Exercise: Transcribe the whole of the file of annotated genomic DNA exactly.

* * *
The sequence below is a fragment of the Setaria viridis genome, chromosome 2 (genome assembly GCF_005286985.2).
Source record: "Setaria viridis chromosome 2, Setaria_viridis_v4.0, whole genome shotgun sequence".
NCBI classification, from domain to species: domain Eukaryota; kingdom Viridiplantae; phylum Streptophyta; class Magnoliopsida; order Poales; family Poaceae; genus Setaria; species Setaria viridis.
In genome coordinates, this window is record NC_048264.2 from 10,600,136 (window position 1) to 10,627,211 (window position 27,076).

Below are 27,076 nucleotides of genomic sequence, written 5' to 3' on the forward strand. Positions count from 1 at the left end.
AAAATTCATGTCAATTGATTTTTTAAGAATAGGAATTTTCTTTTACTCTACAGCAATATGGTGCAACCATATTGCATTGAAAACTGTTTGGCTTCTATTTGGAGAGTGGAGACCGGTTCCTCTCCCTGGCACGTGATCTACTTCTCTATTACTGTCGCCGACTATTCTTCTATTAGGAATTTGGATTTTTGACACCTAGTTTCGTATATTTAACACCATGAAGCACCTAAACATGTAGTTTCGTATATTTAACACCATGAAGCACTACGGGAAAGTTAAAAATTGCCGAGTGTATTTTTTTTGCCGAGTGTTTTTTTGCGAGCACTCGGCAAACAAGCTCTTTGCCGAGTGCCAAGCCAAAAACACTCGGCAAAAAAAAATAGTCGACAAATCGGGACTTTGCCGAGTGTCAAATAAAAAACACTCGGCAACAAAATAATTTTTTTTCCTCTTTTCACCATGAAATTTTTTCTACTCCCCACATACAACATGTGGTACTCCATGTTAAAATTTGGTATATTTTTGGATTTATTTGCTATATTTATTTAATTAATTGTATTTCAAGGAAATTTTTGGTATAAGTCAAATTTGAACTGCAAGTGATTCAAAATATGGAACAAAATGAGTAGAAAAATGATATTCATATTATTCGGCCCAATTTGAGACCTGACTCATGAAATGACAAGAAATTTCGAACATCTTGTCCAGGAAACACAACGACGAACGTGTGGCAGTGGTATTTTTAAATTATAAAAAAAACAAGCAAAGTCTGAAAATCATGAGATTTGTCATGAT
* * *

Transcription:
The sequence below is a fragment of the Setaria viridis genome, chromosome 2 (genome assembly GCF_005286985.2).
Source record: "Setaria viridis chromosome 2, Setaria_viridis_v4.0, whole genome shotgun sequence".
NCBI classification, from domain to species: domain Eukaryota; kingdom Viridiplantae; phylum Streptophyta; class Magnoliopsida; order Poales; family Poaceae; genus Setaria; species Setaria viridis.
In genome coordinates, this window is record NC_048264.2 from 10,600,136 (window position 1) to 10,627,211 (window position 27,076).

Below are 27,076 nucleotides of genomic sequence, written 5' to 3' on the forward strand. Positions count from 1 at the left end.
AAAATTCATGTCAATTGATTTTTTAAGAATAGGAATTTTCTTTTACTCTACAGCAATATGGTGCAACCATATTGCATTGAAAACTGTTTGGCTTCTATTTGGAGAGTGGAGACCGGTTCCTCTCCCTGGCACGTGATCTACTTCTCTATTACTGTCGCCGACTATTCTTCTATTAGGAATTTGGATTTTTGACACCTAGTTTCGTATATTTAACACCATGAAGCACCTAAACATGTAGTTTCGTATATTTAACACCATGAAGCACTACGGGAAAGTTAAAAATTGCCGAGTGTATTTTTTTTGCCGAGTGTTTTTTTGCGAGCACTCGGCAAACAAGCTCTTTGCCGAGTGCCAAGCCAAAAACACTCGGCAAAAAAAAATAGTCGACAAATCGGGACTTTGCCGAGTGTCAAATAAAAAACACTCGGCAACAAAATAATTTTTTTTCCTCTTTTCACCATGAAATTTTTTCTACTCCCCACATACAACATGTGGTACTCCATGTTAAAATTTGGTATATTTTTGGATTTATTTGCTATATTTATTTAATTAATTGTATTTCAAGGAAATTTTTGGTATAAGTCAAATTTGAACTGCAAGTGATTCAAAATATGGAACAAAATGAGTAGAAAAATGATATTCATATTATTCGGCCCAATTTGAGACCTGACTCATGAAATGACAAGAAATTTCGAACATCTTGTCCAGGAAACACAACGACGAACGTGTGGCAGTGGTATTTTTAAATTATAAAAAAAACAAGCAAAGTCTGAAAATCATGAGATTTGTCATGAT